To fight prostitution in the Dayton area, the city announced the “Buyer’s Remorse” campaign on Jan. 11, which aims to break the cycle of supply and demand that fuels the sex industry.
Beginning May 1, the names and addresses of sex buyers will be released on buyersremorsecampaign.com and targeted ads will be shown on Facebook to those who live near the convicted offenders. The ads will only be targeted toward Facebook users who are at least 18 years of age.
According to the FAQ page for the program, “the city is looking to curb demand for paid sex through the Buyer’s Remorse campaign.” The campaign also highlights how most women who become prostitutes rarely do so by choice, and how most are dealing with drug addictions and past childhood trauma.
“These are systemic issues,” said Bailey Johnson, president of UD Feminists United. “It is important to remember that many of the largest social issues plaguing the city of Dayton are not isolated from one another.”
In the past, the names and addresses of those convicted of prostitution-related offenses were published in the Dayton Daily News, and they are now listed on the newspaper’s website. Dayton police also have tried to deter sex-buying by sending warning letters to those who have not been convicted, but who have been seen loitering in high prostitution areas.
According to Tony Talbott, UD professor and director of advocacy for the Human Rights Center, the “Buyer’s Remorse” campaign is a small step toward the Nordic Model approach to prostitution, which makes the act of buying sex illegal in an attempt to reduce the demand for prostitution. The women who sell sex are then given access to services to help them exit the industry.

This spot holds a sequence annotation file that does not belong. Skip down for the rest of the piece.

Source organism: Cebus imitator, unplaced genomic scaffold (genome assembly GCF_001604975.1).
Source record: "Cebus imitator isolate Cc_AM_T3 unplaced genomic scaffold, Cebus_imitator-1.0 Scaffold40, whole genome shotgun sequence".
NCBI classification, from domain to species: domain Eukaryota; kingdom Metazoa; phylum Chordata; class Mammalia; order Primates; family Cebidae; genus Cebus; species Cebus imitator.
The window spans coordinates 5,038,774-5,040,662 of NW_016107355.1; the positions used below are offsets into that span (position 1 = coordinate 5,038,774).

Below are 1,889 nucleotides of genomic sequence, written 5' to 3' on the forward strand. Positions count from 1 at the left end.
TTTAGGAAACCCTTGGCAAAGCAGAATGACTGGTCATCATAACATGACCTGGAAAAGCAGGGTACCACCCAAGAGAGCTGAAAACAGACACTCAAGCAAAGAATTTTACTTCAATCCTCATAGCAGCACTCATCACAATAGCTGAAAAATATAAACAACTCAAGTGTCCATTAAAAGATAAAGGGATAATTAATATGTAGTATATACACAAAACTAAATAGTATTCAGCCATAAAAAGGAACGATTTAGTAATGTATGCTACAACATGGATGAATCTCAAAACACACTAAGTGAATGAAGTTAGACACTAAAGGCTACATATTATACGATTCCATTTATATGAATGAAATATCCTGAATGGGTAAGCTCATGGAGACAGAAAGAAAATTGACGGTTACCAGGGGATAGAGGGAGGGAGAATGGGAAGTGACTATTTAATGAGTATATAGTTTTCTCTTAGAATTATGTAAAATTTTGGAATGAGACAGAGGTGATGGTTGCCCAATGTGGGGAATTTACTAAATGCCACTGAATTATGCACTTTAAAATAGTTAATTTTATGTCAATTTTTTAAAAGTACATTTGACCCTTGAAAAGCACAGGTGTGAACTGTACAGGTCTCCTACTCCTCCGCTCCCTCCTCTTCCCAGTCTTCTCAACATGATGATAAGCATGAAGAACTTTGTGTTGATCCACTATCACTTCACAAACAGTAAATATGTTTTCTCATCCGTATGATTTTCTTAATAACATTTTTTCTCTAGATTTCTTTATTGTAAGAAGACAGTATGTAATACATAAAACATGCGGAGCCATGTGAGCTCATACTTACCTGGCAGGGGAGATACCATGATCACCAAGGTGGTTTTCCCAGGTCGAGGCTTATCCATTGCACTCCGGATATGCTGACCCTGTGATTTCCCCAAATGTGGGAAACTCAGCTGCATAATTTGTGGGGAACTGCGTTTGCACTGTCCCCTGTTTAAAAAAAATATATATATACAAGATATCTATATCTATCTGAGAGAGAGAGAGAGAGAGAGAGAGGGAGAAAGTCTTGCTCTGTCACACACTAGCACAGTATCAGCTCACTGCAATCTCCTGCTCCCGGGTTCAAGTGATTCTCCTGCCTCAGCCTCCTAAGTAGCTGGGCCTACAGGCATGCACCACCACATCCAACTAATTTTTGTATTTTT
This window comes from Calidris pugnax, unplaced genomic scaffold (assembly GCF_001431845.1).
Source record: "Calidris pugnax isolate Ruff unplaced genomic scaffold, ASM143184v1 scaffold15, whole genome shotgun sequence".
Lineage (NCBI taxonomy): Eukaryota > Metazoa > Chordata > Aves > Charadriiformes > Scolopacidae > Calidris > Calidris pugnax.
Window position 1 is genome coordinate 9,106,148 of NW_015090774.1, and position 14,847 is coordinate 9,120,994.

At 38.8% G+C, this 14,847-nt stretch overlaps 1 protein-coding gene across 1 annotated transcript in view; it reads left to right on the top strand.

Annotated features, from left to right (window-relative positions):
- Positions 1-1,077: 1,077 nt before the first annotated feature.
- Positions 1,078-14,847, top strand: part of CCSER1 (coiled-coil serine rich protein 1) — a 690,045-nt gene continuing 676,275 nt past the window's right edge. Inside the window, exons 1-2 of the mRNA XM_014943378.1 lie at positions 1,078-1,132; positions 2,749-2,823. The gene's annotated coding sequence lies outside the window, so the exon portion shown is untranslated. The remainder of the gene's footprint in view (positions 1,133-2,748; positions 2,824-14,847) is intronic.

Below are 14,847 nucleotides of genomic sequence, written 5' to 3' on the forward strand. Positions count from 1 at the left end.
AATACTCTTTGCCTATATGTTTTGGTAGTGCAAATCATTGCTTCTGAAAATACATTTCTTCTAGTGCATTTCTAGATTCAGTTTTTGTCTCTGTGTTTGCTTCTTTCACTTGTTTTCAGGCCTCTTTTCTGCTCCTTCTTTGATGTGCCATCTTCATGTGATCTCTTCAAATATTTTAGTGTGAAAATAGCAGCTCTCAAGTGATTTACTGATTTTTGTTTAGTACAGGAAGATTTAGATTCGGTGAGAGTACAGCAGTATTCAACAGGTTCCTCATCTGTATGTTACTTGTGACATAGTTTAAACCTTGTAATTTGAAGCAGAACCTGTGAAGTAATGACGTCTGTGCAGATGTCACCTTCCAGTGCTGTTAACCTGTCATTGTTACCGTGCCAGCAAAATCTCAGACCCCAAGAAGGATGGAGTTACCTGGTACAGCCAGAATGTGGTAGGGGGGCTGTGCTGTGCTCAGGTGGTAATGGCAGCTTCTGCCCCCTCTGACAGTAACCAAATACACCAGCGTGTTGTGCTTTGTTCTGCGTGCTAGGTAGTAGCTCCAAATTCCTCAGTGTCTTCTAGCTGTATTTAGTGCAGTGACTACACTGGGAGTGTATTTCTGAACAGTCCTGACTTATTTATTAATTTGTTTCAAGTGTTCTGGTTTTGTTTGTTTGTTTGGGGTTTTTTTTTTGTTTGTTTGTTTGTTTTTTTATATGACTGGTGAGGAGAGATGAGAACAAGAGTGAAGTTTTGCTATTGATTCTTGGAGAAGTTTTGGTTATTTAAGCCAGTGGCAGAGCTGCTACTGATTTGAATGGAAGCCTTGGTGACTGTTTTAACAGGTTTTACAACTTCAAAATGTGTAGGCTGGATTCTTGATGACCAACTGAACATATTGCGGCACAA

On the other hand, full criminalization of prostitution has not worked to reduce prostitution, and forces women to bear the brunt of the punishment while the men who purchase sex do not receive substantial consequences, according to Talbott.
The city of Dayton collaborated with many organizations while designing the “Buyer’s Remorse” campaign, including Sidewalk Soldiers, a nonprofit organization in Ohio that provides outreach and assistance to women involved in prostitution. They also worked with Community Overdose Action Team (COAT), which deals with the opioid epidemic. Additionally, they spoke with former prostitutes to listen to their stories and hear their opinions.
“We want to be thoughtful about how everyone is impacted,” said Torey Hollingsworth, senior policy aide for the city of Dayton. “What we have heard has been pretty positive.”
Among the positive reactions to the “Buyer’s Remorse” campaign, there are some who worry about the shaming aspect of the program.
In an interview with WYSO, David Singleton, the executive director of the Ohio Justice and Policy Center said, “It will shame folks in a way that’s going to make it hard for them to be rehabilitated, and there’s going to be the risk of the vigilantes as well as a shame that’s brought to [a] family including children and it’s just not worth it.”
Those who have their information posted as part of the “Buyer’s Remorse” campaign do have the opportunity to have their names removed when their records are expunged.
The city prosecutor will work with the Dayton Municipal Court to track expungements for anyone who was convicted of a prostitution-related offense, and there will be a form on the website for those who believe they have wrongly been listed.